Lighthouse in a Box

I double gifted to my husband; his birthday was the end of May and of course Father’s Day was a few weeks ago. This also gives him something to tell the world on Facebook he taught me…NOT, man cannot draw a straight line with a ruler and I am not sure he knows what the eye of the needle really is…but we let him have his dreams…

Let’s talk about boxes before we begin. Your box needs to be purchased at the same time as the needlepoint or at the very least the needlepoint needs to be painted to fit the opening of the box of your choice. I would buy the box at the same time or have it ordered before I begin stitching. Some designs may be painted to fit a box , others may be adapted to fit a box you love; a border may be added or sometimes the background may be extended to fit up to 1/2 inch larger. I some cases the opening may not be as large as the painted canvas, be sure that the canvas fits the box and no important elements omitted. In my case I had the box for a long -long time; truthfully it came with another canvas I stitched another way a long time ago and this box was just lying around. I was truly lucky this canvas fit this box. Two box sources I use to order boxes are:

Patches n Planks: https://sites.google.com/site/patchesnplankshome/home

Sudberry House: http://www.sudberry.com/

If anybody knows of others, please add a comment below; I am always looking for good resourses.

This light house is Portland Head, MD lighthouse, I’ve had it stitched for two years…don’t want to rush anything.  You can read about the stitching here: https://sudukc.wordpress.com/2014/07/30/hiding-out-is-such-fun/ . The Canvas is from ABS Designs: http://www.absdesignsonline.com/;  Anne paints the nicest light houses.  I have a collection of them to finish and even more to stitch. I love ALL her designs  because they are so easy to take-a-long. And if you do not follow Anne on her blog you should; her blog can be found at: http://thecapestitcher.blogspot.com/. She stitches the greatest skies in the world…needle blending floss is her specialty…she’s super at it.  And you can read her articles in Needlepoint Now magazine monthly too (https://www.needlepointnow.com/).

Okay now to the finishing…

Materials needed:

Blocked ornament (all needlepoint needs to be blocked)

Box to fit the needlework (Mine is no longer made, so be sure your needlepoint fits your box)

Illustration Board: medium weight

Fleece:  I use one about a 1/4 inch thick.

Lining material optional

Clips to hold needlework and backing fabric

#8 0r #12 Perle cotton

Beeswax

Tapestry needle

Flat head screw driver

Usual sewing supplies: scissors, clips etc.

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This box happened to come with its own piece of Illustration Board cut to fit the box. I used it as a template to cut a piece of fleece. Carefully open the picture points using a flat head screwdriver to release the illustration board.

Use the template to cut a piece of fleece the exact size or 1/8 inch smaller than illustration board insert.

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Cut the blocked canvas leaving 1/2 to 3/4 inches all around the stitching.

I fold and finger press the canvas to the back. I test it to be sure it fits the illustration board with fleece on top.

 

 

Diagonally cut the corners to make a less bulky corner and then miter the corners. Hold the corners and sides in place with the quilters clips I have for finishing (Goggle Clover Wonder Clips). You can also use clip clothes pins.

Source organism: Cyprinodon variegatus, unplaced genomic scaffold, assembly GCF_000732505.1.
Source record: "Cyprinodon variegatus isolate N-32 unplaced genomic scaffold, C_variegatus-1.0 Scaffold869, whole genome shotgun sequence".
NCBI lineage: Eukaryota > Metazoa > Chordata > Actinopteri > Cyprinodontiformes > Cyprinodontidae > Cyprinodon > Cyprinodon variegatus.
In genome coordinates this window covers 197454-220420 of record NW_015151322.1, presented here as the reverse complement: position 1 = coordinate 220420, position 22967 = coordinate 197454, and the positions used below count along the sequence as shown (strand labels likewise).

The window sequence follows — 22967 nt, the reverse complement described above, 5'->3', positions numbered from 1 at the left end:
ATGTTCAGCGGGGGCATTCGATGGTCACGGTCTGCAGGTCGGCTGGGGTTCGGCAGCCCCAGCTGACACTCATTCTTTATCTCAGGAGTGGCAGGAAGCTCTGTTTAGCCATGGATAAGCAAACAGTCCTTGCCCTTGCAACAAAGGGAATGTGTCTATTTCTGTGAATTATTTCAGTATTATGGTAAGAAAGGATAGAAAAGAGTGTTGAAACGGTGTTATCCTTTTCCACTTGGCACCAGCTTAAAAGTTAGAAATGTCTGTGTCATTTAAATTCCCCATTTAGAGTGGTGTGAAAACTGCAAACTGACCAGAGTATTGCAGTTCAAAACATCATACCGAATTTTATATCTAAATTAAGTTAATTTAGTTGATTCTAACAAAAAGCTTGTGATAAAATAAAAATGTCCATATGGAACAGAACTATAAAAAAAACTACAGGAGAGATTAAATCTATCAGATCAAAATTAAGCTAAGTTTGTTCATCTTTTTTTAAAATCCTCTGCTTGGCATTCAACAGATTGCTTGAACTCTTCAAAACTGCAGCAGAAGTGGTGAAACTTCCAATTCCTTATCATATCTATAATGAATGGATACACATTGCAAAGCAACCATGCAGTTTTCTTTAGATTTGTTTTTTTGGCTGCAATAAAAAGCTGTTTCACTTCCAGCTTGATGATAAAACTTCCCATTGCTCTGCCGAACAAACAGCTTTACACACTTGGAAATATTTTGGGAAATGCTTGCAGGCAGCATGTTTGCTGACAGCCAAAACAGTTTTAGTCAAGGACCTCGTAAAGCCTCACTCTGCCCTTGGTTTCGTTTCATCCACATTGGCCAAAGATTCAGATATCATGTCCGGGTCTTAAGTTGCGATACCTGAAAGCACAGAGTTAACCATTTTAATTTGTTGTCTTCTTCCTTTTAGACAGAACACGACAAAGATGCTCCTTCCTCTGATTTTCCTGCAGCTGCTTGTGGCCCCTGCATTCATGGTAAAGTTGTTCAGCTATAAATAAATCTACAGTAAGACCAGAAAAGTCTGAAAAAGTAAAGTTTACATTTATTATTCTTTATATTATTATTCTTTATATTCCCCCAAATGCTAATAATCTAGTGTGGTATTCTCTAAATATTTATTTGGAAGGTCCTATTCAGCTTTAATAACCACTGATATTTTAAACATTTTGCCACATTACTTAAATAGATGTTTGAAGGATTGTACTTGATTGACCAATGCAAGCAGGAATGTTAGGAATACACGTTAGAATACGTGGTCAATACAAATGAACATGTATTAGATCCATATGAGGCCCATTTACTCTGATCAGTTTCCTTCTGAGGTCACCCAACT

Cut long length of #8 or #12 perle cotton, it will be doubled in Tapestry needle. Wax with bees wax and knot the ends of the double thread.

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Beginning in the center of the long side (if there is a side longer) and going back and forth to either left or right, lace with the double waxed thread.

When the corner is reached stitch the mitered corners and tie off with a secure knot.

Return to the center and repeat lacing on the other half. Remember to stitch the mitered corners. Check on top side of the box to be sure lacing and canvas are correctly positioned; not pulling to tightly but firmly placed.

Lace the short sides together from one corner to the other.

Note on short sided rectangles the lacing only needs to be pulled lightly to hold sides toward center. On squares or larger pieces the sides will need to be laced firmly. This can sometimes be tricky the first time so as not to pull lacing too tightly.

Check box one more time after lacing is completed and re-adjust if necessary. Check to be sure canvas is not warping the illustration board and there are no ripples in the canvas.

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Place the cut lining fabric over the lacing and with the flat head screw driver. Return the picture points to their original positions to hold canvas and lining in place.

Your box is finished. Enjoy.

Next time I will catch you up on the Temari Balls. I am also heading to Hamilton, Mo to look for finishing fabric for Melissa Shirley Wicked canvas and ????. More about Hamilton too…I hear it is a quilter’s mecca.

Thank you for stopping by, I hope you have time to stitch today!

ttfn…sue

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All Rolled up…the Roll-ups are finished…Thank goodness

Finishing: Roll-ups

(each type of finishing has its own specific ins and outs. )

Bottom of roll-up will only have a beginning and ending open area, no hanger.

14-09-06 cord apply 01 begin bury end1. Pin the cording to needlework burying the beginning and ending knots.

On roll-ups, if I have a loop end I start with this end, otherwise I bury the knot. Sometimes if long cord 14-09-06 cord apply 02  pinhas been made you will only have the loop for one of your finishes. Just bury the knotted in a twist or two deeper and loop through the twist; this takes some practice but it can be just as effective.

14-09-06 cord apply 03 other half2. Pin around top. I pin cording from left to right but sew right to left (see #4 below)

3. If making the hanger; run cording through the loop or cording twist. (see #1 above).

Leave a hanger length on the top. Then go through the cording again and bury the knot.

NOTE — Top hanger: if hanger has been inserted in top (see blog: https://sudukc.wordpress.com/2014/08/26/hanger-in-the-top-piece/) just go through loop, knot twice( if extra cording is available), cut and bury the knot.